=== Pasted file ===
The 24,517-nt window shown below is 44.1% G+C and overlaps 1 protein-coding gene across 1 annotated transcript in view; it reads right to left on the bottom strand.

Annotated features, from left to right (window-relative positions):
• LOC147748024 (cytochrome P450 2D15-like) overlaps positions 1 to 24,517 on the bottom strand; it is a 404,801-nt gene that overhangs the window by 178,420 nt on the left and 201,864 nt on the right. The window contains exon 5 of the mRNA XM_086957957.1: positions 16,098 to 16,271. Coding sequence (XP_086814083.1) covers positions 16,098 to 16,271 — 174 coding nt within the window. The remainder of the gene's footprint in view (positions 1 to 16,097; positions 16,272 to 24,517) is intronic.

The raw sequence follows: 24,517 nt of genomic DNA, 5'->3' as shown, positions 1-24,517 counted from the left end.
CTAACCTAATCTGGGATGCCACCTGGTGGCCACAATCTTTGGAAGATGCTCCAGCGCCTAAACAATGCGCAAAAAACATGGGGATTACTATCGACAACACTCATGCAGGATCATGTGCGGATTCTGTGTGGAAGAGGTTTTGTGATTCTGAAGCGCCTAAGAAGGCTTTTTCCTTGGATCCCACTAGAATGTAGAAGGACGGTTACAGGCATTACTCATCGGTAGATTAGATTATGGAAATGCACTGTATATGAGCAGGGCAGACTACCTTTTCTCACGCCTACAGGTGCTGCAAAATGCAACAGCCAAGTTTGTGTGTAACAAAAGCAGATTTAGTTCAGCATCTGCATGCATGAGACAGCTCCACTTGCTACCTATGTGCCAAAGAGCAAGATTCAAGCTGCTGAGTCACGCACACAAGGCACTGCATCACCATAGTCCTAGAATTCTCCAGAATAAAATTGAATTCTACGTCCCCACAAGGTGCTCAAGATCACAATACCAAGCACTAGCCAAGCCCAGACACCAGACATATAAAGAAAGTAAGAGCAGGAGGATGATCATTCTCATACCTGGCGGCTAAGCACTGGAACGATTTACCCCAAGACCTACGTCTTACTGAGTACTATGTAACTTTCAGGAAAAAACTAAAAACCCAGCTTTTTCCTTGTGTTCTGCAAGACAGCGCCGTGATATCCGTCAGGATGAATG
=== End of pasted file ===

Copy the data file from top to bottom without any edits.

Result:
The 24,517-nt window shown below is 44.1% G+C and overlaps 1 protein-coding gene across 1 annotated transcript in view; it reads right to left on the bottom strand.

Annotated features, from left to right (window-relative positions):
• LOC147748024 (cytochrome P450 2D15-like) overlaps positions 1 to 24,517 on the bottom strand; it is a 404,801-nt gene that overhangs the window by 178,420 nt on the left and 201,864 nt on the right. The window contains exon 5 of the mRNA XM_086957957.1: positions 16,098 to 16,271. Coding sequence (XP_086814083.1) covers positions 16,098 to 16,271 — 174 coding nt within the window. The remainder of the gene's footprint in view (positions 1 to 16,097; positions 16,272 to 24,517) is intronic.

The raw sequence follows: 24,517 nt of genomic DNA, 5'->3' as shown, positions 1-24,517 counted from the left end.
CTAACCTAATCTGGGATGCCACCTGGTGGCCACAATCTTTGGAAGATGCTCCAGCGCCTAAACAATGCGCAAAAAACATGGGGATTACTATCGACAACACTCATGCAGGATCATGTGCGGATTCTGTGTGGAAGAGGTTTTGTGATTCTGAAGCGCCTAAGAAGGCTTTTTCCTTGGATCCCACTAGAATGTAGAAGGACGGTTACAGGCATTACTCATCGGTAGATTAGATTATGGAAATGCACTGTATATGAGCAGGGCAGACTACCTTTTCTCACGCCTACAGGTGCTGCAAAATGCAACAGCCAAGTTTGTGTGTAACAAAAGCAGATTTAGTTCAGCATCTGCATGCATGAGACAGCTCCACTTGCTACCTATGTGCCAAAGAGCAAGATTCAAGCTGCTGAGTCACGCACACAAGGCACTGCATCACCATAGTCCTAGAATTCTCCAGAATAAAATTGAATTCTACGTCCCCACAAGGTGCTCAAGATCACAATACCAAGCACTAGCCAAGCCCAGACACCAGACATATAAAGAAAGTAAGAGCAGGAGGATGATCATTCTCATACCTGGCGGCTAAGCACTGGAACGATTTACCCCAAGACCTACGTCTTACTGAGTACTATGTAACTTTCAGGAAAAAACTAAAAACCCAGCTTTTTCCTTGTGTTCTGCAAGACAGCGCCGTGATATCCGTCAGGATGAATG